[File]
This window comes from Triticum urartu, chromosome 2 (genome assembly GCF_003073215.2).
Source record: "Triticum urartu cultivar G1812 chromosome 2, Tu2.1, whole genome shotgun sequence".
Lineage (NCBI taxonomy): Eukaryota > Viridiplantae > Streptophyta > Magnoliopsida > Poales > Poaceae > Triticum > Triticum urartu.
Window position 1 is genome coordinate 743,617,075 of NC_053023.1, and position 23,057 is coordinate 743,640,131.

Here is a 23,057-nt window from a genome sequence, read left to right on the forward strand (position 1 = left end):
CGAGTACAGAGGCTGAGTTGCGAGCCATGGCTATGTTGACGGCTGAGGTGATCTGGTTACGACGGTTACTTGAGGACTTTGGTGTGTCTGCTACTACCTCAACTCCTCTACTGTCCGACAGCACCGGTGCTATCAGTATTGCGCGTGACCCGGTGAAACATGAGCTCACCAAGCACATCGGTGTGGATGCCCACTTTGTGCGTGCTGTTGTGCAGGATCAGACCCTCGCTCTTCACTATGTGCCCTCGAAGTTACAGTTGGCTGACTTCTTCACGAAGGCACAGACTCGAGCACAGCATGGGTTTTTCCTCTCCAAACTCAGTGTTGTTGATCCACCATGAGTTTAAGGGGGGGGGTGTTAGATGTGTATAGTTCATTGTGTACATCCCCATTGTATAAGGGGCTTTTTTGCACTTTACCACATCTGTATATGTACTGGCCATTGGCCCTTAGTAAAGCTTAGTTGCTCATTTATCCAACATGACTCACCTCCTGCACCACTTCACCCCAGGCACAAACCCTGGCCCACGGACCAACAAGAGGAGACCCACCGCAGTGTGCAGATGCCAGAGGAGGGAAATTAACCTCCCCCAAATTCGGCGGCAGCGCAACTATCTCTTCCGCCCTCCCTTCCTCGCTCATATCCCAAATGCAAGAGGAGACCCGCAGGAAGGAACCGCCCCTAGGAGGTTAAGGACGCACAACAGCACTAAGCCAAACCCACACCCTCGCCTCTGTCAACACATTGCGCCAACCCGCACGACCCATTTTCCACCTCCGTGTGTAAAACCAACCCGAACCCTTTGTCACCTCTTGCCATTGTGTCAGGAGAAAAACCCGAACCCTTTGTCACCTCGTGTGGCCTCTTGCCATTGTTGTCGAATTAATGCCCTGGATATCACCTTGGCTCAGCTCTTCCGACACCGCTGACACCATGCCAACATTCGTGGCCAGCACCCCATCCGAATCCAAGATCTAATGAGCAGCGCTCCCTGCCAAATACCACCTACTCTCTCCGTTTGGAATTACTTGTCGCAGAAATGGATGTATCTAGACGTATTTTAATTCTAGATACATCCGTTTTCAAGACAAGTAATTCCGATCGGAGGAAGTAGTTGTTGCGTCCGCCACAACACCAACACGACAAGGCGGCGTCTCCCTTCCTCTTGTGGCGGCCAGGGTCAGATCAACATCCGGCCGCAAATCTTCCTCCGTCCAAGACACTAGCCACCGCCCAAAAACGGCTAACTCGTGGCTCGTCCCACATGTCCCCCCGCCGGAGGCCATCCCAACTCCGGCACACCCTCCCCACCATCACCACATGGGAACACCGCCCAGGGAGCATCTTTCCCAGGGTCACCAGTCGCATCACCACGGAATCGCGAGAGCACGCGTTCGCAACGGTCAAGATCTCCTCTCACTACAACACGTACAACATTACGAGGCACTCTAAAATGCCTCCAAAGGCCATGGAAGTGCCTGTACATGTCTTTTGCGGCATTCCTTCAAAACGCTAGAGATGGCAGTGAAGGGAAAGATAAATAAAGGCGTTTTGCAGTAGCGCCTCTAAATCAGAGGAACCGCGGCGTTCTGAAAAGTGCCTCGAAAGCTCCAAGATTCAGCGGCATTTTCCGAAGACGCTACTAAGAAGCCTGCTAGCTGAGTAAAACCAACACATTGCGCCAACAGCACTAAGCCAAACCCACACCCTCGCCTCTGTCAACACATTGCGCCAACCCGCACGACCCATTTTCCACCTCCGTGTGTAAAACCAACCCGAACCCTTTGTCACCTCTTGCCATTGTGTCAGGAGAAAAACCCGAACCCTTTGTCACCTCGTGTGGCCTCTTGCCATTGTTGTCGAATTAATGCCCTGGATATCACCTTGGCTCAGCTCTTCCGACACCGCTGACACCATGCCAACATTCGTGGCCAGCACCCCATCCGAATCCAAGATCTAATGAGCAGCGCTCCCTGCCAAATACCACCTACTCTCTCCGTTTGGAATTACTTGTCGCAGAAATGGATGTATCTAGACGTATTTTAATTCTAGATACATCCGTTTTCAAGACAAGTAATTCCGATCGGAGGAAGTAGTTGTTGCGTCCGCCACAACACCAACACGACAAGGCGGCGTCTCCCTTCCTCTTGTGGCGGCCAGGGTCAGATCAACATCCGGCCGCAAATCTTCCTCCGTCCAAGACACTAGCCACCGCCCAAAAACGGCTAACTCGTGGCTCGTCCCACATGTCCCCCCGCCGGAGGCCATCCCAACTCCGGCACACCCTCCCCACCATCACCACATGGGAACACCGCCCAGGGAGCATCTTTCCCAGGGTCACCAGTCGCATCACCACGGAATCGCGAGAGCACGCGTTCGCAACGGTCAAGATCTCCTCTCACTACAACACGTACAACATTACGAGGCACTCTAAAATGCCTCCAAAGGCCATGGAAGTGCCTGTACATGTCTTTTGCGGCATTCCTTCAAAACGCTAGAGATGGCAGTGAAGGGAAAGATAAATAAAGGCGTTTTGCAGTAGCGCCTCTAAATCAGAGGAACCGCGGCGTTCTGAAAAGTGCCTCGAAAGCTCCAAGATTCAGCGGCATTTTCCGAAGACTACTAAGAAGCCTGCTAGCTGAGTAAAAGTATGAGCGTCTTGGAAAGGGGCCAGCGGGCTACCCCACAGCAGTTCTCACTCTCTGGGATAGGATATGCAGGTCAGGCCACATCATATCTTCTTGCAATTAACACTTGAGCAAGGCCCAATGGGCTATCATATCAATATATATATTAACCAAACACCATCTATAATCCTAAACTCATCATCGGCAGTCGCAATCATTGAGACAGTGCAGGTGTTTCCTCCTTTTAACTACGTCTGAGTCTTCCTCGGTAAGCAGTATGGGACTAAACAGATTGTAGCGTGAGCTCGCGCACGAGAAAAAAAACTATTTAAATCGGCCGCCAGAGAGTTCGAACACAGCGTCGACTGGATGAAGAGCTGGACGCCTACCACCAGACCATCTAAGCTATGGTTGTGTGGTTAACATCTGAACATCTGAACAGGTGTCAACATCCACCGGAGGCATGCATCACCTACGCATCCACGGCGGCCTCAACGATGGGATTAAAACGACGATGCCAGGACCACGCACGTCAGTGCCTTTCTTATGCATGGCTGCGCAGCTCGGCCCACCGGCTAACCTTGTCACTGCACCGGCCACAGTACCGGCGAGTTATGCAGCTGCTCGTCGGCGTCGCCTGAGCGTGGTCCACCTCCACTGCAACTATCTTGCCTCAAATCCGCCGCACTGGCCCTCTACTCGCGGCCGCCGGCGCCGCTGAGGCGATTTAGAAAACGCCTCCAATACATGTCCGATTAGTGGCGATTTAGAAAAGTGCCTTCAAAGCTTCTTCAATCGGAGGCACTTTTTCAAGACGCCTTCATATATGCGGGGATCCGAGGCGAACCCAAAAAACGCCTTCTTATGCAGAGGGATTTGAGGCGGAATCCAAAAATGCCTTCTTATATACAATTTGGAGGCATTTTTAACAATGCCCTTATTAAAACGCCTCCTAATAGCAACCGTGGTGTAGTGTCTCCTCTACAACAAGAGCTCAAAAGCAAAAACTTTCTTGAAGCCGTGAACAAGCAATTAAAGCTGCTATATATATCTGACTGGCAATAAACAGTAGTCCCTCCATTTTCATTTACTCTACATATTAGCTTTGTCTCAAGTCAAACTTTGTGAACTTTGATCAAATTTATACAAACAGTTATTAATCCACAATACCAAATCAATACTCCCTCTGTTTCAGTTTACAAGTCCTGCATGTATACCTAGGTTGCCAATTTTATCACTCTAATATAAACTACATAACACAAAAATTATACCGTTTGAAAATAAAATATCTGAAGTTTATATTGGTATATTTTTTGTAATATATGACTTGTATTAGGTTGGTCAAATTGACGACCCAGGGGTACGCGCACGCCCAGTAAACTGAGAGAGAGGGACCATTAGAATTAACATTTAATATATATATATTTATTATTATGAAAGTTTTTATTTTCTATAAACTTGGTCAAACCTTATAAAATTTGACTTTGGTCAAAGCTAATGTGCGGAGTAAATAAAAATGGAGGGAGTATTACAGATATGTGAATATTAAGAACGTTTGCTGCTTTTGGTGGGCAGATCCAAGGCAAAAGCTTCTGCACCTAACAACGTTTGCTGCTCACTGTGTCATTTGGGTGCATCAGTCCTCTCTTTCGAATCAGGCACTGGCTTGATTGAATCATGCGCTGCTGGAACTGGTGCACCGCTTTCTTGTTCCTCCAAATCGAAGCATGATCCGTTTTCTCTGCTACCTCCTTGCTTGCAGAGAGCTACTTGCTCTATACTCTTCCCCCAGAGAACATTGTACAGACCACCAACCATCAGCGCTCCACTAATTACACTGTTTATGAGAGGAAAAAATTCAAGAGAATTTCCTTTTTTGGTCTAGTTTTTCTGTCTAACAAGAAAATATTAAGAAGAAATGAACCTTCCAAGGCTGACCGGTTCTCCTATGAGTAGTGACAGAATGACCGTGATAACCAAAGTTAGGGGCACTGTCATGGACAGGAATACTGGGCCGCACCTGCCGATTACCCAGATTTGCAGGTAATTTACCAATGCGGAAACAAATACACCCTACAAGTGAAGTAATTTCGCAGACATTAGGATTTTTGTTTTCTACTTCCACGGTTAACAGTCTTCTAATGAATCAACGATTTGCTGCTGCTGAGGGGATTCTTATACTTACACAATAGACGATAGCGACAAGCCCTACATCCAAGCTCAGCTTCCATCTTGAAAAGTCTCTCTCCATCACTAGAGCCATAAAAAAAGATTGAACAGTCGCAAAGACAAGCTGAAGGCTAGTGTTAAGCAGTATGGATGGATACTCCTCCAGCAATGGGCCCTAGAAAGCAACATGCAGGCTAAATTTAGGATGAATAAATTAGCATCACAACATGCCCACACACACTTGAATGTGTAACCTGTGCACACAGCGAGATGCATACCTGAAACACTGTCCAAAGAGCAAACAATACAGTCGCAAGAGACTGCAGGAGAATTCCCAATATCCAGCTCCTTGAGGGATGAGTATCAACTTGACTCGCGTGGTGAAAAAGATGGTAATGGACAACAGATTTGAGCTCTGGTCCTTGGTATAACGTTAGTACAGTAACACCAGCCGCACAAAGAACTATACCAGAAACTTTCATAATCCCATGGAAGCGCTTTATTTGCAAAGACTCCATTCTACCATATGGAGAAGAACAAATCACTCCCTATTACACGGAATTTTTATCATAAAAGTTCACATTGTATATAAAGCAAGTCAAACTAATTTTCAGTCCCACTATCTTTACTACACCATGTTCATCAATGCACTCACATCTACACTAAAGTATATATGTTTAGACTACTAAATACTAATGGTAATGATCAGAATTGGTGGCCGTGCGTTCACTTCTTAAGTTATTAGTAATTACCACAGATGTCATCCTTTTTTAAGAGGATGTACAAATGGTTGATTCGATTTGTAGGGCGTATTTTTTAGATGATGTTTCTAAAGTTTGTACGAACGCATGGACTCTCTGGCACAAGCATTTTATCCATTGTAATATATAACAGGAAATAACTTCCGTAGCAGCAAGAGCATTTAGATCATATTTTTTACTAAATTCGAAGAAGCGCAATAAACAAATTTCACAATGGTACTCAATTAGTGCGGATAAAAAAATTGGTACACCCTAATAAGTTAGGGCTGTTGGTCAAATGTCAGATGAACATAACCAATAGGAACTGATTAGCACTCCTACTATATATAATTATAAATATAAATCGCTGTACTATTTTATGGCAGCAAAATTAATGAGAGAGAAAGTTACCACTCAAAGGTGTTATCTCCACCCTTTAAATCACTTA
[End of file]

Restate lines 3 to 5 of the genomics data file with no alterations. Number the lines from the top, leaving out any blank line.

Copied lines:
Lineage (NCBI taxonomy): Eukaryota > Viridiplantae > Streptophyta > Magnoliopsida > Poales > Poaceae > Triticum > Triticum urartu.
Window position 1 is genome coordinate 743,617,075 of NC_053023.1, and position 23,057 is coordinate 743,640,131.

Here is a 23,057-nt window from a genome sequence, read left to right on the forward strand (position 1 = left end):